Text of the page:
Very neat post, Mom! I’m sure your mother would tell you the answers today if she could — and she would be so proud of you, too. I know I am.

  7. Dear Pat, You describe beautifully the experience of looking through old photo albums, with a sense of bafflement and wonder and melancholy. Not only that, you express what happened to me — a reluctance among the adults to talk about the past. I wonder why?

    Was it a generational thing? Maybe there were social taboos that our parents didn’t want to cross. My ancestors owned slaves, but for *some* reason that was never, ever mentioned by anyone in my family, and I learned that whole part of our history only 10 to 15 years ago. My parents were so worried about one of us “disgracing the family” in some way, that they probably held back all information (except a few sentimental anecdotes) out of general principles.

    All of us today who are involved in family history can’t wait to tell our kids about the past. The more details we collect, the more we want to say to them . . . when they grow up and are interested. Just last night, I found a niece ready to “take on” some family documents from me, as a future custodian. She was thrilled! She just turned 40. Maybe succeeding generations won’t be so “quiet” about family history.

    Thank you for invoking the longing for memories, and the need for information, with which we are all constantly engaged. Great post!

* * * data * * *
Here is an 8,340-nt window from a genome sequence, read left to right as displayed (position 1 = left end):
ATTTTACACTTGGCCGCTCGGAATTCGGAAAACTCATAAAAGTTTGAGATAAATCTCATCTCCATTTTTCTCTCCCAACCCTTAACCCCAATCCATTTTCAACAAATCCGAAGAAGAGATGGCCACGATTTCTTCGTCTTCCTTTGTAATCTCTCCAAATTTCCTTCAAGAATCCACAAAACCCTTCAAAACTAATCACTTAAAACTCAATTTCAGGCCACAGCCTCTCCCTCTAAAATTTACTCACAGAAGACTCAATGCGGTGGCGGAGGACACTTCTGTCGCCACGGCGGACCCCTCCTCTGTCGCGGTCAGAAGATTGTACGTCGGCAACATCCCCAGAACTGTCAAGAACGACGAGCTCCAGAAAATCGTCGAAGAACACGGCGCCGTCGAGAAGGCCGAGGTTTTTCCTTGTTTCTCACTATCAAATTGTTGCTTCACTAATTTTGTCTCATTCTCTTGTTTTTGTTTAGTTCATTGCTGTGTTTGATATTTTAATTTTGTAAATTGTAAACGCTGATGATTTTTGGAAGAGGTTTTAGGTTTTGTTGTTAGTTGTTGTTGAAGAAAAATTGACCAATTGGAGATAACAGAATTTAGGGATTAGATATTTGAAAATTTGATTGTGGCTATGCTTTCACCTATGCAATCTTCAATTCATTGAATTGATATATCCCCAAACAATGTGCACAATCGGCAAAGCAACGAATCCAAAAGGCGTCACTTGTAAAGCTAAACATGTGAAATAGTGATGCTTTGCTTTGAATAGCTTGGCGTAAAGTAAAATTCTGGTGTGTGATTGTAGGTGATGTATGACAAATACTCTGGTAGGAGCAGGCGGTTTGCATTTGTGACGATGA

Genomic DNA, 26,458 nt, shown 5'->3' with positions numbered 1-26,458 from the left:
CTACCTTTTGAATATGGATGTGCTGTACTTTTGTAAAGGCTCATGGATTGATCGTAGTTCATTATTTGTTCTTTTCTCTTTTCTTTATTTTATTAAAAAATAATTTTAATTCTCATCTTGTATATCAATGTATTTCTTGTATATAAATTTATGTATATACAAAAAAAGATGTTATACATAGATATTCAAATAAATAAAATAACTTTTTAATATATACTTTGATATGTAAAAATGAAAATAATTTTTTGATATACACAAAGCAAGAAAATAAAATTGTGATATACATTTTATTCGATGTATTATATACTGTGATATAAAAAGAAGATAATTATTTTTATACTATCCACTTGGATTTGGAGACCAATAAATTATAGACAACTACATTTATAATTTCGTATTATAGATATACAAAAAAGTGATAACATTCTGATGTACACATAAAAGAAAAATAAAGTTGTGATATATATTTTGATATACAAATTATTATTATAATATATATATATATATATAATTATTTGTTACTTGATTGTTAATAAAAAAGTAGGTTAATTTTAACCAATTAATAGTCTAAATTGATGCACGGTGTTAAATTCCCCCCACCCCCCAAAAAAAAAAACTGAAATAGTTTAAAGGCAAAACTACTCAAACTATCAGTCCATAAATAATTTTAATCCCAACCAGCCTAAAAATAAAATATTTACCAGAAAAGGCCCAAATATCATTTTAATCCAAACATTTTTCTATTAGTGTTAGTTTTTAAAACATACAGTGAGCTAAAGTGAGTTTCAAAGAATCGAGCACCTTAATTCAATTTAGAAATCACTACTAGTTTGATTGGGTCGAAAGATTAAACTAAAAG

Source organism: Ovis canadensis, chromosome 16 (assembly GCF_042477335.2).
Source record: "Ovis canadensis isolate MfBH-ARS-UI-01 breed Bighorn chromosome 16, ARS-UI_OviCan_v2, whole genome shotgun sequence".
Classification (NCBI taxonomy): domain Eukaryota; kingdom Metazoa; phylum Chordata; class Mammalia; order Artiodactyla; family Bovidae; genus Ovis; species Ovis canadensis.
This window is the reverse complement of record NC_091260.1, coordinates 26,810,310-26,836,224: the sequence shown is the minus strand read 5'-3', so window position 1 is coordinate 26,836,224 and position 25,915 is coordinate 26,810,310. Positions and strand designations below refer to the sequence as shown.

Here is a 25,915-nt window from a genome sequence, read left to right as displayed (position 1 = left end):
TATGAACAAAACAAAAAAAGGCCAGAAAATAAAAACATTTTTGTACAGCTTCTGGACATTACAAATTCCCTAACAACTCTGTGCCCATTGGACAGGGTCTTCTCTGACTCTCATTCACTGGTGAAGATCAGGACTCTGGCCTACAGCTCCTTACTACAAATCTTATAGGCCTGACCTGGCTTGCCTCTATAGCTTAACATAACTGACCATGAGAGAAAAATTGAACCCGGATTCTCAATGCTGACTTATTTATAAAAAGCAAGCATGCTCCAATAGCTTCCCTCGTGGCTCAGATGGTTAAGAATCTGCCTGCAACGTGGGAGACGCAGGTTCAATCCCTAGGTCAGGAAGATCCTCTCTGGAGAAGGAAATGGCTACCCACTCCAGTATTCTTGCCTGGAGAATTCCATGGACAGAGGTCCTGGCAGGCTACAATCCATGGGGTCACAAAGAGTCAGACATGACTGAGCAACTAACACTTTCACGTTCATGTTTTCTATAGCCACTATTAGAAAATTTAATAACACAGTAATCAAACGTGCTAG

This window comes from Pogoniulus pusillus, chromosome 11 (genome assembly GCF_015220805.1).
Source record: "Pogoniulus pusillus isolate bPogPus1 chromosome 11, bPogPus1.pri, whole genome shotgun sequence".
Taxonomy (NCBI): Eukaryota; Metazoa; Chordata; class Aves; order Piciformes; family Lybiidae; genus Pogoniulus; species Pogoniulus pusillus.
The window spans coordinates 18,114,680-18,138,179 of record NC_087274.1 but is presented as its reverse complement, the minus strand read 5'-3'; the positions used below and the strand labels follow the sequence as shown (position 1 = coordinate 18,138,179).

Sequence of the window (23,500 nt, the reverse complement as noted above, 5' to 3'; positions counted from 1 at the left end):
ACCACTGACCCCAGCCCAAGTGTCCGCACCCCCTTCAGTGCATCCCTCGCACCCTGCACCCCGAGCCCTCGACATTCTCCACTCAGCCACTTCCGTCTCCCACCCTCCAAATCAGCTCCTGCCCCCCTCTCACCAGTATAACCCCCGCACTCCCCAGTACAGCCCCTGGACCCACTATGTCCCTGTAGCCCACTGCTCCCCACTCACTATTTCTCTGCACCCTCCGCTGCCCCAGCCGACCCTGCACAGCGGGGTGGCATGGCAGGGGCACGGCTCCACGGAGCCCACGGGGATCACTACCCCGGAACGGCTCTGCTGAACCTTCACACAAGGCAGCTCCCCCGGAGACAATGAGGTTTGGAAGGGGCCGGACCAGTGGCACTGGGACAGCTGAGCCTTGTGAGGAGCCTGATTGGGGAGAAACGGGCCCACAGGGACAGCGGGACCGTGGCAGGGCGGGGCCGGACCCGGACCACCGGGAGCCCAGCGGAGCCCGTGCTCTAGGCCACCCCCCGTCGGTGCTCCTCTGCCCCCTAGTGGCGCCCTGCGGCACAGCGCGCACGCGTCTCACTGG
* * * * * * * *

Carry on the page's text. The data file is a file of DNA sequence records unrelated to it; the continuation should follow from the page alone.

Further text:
• Thank you, Mariann, for your very thoughtful reflection on this post. It is such a pleasure to know that my writing resonates with others. It makes my efforts in finding just the right turn of phrase so worthwhile!

      You are right, this piece was written with a sense of bafflement, wonder and melancholy–perhaps because there’s really no going back to learn those truths and secrets. That opportunity has passed.

      So happy for you that you have found a custodian for all your family history and research. May we all be so fortunate to find someone in our own families willing to carry on the legacy of telling our families’ tales!

      Thanks for following me on Geneajourneys!

  8. Jana Last says:

    I just love this post! I wish my maternal grandpa had shared his family history with us. Perhaps it was too painful for him to think about and share, as I think his childhood was somewhat difficult. There are so many questions I wish I could ask him now.